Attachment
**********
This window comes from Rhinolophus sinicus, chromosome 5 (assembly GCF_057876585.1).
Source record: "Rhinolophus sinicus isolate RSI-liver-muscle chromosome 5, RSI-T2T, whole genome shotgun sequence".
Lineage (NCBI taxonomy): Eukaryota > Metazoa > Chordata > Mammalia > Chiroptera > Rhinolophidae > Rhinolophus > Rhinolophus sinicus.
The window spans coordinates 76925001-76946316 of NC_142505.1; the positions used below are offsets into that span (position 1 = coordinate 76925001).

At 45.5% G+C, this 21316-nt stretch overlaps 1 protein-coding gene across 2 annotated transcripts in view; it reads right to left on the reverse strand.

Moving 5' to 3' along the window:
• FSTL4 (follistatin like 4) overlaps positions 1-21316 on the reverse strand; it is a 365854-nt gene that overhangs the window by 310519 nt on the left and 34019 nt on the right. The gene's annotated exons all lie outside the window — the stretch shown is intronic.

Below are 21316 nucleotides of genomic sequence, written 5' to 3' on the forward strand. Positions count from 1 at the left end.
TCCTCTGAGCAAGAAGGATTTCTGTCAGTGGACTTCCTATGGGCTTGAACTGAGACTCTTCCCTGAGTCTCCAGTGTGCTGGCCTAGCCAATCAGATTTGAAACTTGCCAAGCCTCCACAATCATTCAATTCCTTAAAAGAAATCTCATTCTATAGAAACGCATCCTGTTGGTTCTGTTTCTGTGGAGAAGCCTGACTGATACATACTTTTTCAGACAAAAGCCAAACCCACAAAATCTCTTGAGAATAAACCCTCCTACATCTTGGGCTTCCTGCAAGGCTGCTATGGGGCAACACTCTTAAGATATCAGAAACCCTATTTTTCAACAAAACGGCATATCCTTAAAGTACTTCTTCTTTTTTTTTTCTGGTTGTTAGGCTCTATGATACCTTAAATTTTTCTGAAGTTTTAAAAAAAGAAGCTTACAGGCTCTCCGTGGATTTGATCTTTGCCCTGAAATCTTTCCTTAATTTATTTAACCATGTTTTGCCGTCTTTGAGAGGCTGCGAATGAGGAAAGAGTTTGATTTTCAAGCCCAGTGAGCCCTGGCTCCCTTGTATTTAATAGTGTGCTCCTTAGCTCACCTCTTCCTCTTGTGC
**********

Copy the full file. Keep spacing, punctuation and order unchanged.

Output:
This window comes from Rhinolophus sinicus, chromosome 5 (assembly GCF_057876585.1).
Source record: "Rhinolophus sinicus isolate RSI-liver-muscle chromosome 5, RSI-T2T, whole genome shotgun sequence".
Lineage (NCBI taxonomy): Eukaryota > Metazoa > Chordata > Mammalia > Chiroptera > Rhinolophidae > Rhinolophus > Rhinolophus sinicus.
The window spans coordinates 76925001-76946316 of NC_142505.1; the positions used below are offsets into that span (position 1 = coordinate 76925001).

At 45.5% G+C, this 21316-nt stretch overlaps 1 protein-coding gene across 2 annotated transcripts in view; it reads right to left on the reverse strand.

Moving 5' to 3' along the window:
• FSTL4 (follistatin like 4) overlaps positions 1-21316 on the reverse strand; it is a 365854-nt gene that overhangs the window by 310519 nt on the left and 34019 nt on the right. The gene's annotated exons all lie outside the window — the stretch shown is intronic.

Below are 21316 nucleotides of genomic sequence, written 5' to 3' on the forward strand. Positions count from 1 at the left end.
TCCTCTGAGCAAGAAGGATTTCTGTCAGTGGACTTCCTATGGGCTTGAACTGAGACTCTTCCCTGAGTCTCCAGTGTGCTGGCCTAGCCAATCAGATTTGAAACTTGCCAAGCCTCCACAATCATTCAATTCCTTAAAAGAAATCTCATTCTATAGAAACGCATCCTGTTGGTTCTGTTTCTGTGGAGAAGCCTGACTGATACATACTTTTTCAGACAAAAGCCAAACCCACAAAATCTCTTGAGAATAAACCCTCCTACATCTTGGGCTTCCTGCAAGGCTGCTATGGGGCAACACTCTTAAGATATCAGAAACCCTATTTTTCAACAAAACGGCATATCCTTAAAGTACTTCTTCTTTTTTTTTTCTGGTTGTTAGGCTCTATGATACCTTAAATTTTTCTGAAGTTTTAAAAAAAGAAGCTTACAGGCTCTCCGTGGATTTGATCTTTGCCCTGAAATCTTTCCTTAATTTATTTAACCATGTTTTGCCGTCTTTGAGAGGCTGCGAATGAGGAAAGAGTTTGATTTTCAAGCCCAGTGAGCCCTGGCTCCCTTGTATTTAATAGTGTGCTCCTTAGCTCACCTCTTCCTCTTGTGC